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more schools move forward
Teachers could give nurses a hand
By Samantha Brown / [email]firstname.lastname@example.org[/email]
Thursday, June 24, 2004
Cohasset schools have applied with the Department of Public Health to allow trained school personnel to administer medication in the absence of the school nurse.
Medication policy could be changed
When a child is suffering from a severe allergic reaction, it is essential they receive medication as quickly as possible.
During the school day, it is the sole responsibility of the school nurse to administer the medication to the student, but school officials say that policy could soon change.
Cohasset schools have applied with the Department of Public Health to allow trained school personnel to administer medication in the absence of the school nurse, provided they have been given the proper training. Applications which would allow specific members of school personnel to administer prescription medications on field trips and short school trips, as well as Epinephrine during life-threatening situations have both been filed.
Deer Hill nurse Karen Murphy, who is spearheading the effort, said she is frequently asked to accompany classes on field trips, so she will be available to administer medication should anything happen on the trip. However, she said every time she leaves during the school day, a substitute nurse has to be found, which is not an easy task. By having teachers chaperone the field trips who have been taught to administer the medication, Murphy will be able to stay at school, a substitute will not need to be called, and the student will be well taken care of if there is an emergency.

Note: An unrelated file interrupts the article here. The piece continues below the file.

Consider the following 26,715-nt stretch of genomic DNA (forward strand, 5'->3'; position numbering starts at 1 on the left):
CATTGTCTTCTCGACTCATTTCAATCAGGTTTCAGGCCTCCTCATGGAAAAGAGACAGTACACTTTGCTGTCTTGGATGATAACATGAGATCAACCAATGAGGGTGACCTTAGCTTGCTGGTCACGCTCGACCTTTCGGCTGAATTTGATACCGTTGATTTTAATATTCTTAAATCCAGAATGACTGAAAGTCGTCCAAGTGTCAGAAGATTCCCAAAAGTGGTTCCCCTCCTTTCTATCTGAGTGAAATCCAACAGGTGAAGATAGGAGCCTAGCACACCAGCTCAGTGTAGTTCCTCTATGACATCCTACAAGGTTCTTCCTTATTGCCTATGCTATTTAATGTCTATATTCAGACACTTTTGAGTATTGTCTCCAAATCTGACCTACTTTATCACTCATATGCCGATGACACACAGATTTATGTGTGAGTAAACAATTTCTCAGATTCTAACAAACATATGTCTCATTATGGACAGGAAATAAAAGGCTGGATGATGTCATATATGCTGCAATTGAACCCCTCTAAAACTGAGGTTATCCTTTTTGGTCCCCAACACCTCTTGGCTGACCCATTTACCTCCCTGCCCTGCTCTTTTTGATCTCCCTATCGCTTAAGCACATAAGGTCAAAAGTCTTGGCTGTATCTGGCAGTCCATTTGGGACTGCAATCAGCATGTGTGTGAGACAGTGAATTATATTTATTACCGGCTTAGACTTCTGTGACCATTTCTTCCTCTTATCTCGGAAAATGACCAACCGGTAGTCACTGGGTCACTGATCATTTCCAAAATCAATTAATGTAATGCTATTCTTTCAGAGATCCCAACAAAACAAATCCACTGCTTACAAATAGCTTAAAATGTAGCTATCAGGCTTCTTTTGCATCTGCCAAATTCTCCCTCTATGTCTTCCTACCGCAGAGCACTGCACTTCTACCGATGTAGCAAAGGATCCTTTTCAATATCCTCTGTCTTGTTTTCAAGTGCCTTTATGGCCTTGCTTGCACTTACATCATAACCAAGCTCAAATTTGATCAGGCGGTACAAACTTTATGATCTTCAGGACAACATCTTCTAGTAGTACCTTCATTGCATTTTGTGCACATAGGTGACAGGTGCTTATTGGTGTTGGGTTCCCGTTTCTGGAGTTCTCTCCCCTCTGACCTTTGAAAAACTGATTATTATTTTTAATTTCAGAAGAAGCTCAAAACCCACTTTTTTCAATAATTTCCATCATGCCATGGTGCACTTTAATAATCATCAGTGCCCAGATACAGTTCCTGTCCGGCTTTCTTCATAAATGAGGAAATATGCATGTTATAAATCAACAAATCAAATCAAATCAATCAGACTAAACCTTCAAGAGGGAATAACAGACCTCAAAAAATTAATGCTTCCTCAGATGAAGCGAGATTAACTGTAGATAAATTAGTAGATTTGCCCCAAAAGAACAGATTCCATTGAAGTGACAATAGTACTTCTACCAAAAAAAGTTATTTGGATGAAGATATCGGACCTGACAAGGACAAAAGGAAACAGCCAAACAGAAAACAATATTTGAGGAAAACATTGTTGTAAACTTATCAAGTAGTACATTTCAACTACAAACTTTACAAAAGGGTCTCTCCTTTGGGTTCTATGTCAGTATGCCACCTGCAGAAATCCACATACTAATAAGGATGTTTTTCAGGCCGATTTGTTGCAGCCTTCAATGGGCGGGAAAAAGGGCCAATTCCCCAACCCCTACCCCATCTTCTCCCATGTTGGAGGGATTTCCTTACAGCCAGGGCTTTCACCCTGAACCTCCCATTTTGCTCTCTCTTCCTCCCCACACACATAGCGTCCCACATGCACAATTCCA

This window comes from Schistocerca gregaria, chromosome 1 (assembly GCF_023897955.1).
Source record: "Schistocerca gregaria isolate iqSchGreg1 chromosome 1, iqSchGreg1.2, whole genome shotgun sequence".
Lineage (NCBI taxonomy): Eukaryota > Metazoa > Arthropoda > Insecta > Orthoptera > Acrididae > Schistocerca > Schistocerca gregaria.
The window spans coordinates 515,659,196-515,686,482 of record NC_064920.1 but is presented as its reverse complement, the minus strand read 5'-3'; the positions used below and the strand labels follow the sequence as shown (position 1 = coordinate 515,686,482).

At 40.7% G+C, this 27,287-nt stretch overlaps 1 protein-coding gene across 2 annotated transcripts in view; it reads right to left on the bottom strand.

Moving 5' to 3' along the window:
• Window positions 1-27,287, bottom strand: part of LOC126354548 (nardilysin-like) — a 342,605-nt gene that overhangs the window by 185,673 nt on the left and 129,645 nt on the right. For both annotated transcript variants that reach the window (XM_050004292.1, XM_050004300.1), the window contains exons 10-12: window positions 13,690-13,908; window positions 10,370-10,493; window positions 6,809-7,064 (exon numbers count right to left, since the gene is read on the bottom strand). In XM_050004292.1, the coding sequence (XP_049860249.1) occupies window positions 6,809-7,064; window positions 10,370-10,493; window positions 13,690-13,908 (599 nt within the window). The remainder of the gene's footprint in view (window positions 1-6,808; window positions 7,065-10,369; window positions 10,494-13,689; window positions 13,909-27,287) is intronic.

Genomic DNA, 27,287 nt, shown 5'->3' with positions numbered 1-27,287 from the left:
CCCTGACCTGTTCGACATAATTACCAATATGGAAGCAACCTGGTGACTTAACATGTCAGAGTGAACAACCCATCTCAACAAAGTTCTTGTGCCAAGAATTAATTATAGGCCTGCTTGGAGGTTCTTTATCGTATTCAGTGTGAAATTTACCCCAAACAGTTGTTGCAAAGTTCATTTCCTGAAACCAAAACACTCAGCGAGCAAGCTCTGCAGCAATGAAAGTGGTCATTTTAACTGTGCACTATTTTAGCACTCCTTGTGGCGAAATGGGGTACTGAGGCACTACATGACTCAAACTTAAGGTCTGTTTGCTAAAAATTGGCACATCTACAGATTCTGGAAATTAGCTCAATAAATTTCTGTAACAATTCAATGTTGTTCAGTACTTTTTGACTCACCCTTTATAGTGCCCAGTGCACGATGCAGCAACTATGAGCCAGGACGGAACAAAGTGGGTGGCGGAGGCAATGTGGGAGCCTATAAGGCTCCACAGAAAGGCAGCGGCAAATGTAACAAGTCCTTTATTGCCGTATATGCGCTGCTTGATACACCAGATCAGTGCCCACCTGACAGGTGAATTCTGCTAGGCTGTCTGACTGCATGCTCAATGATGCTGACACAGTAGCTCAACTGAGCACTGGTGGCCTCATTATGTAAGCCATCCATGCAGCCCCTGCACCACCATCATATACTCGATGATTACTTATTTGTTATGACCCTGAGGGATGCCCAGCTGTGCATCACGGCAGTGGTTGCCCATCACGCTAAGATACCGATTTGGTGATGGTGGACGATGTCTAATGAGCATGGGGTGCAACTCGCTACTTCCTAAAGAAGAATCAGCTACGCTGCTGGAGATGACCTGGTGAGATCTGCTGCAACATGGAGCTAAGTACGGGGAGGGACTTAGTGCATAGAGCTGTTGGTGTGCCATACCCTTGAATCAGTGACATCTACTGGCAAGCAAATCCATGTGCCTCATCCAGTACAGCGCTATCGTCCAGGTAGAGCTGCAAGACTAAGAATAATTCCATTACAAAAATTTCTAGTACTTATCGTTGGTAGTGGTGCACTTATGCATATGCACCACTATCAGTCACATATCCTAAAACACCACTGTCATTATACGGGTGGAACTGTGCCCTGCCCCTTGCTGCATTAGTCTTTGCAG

"We have 43 asthmatics and 12 who need EpiPens," said Murphy, adding many children are allergic to peanuts or bee stings. "Those two need delegation," she said, adding to date, an Epi-Pen has never been administered for an allergic reaction to peanuts, which is most likely a result of the strong education children receive at the lower grade levels on peanut allergies.
Murphy brought the matter before the school committee last week and said she would be responsible for training teachers in the proper way to administer medication, and will most likely begin training teachers at the middle-high school first. She said it is especially important to have teachers trained at the middle-high school because of its size. Committee members discussed possibly changing the location of available medicine to make it easier for teachers to locate the prescriptions during an emergency. If the school nurse is not administering the medication, it makes sense to have EpiPens in a central location.
"The teachers are willing to do it," said Murphy, adding the worst thing in an emergency situation is not knowing what to do. Murphy said because she will be leading the training sessions, she feels comfortable delegating the responsibility.
Teachers will only be allowed to delegate medication to students whose parents have given authorization. Murphy said she is currently discussing the changes with parents and expects everything will be ironed out over the summer.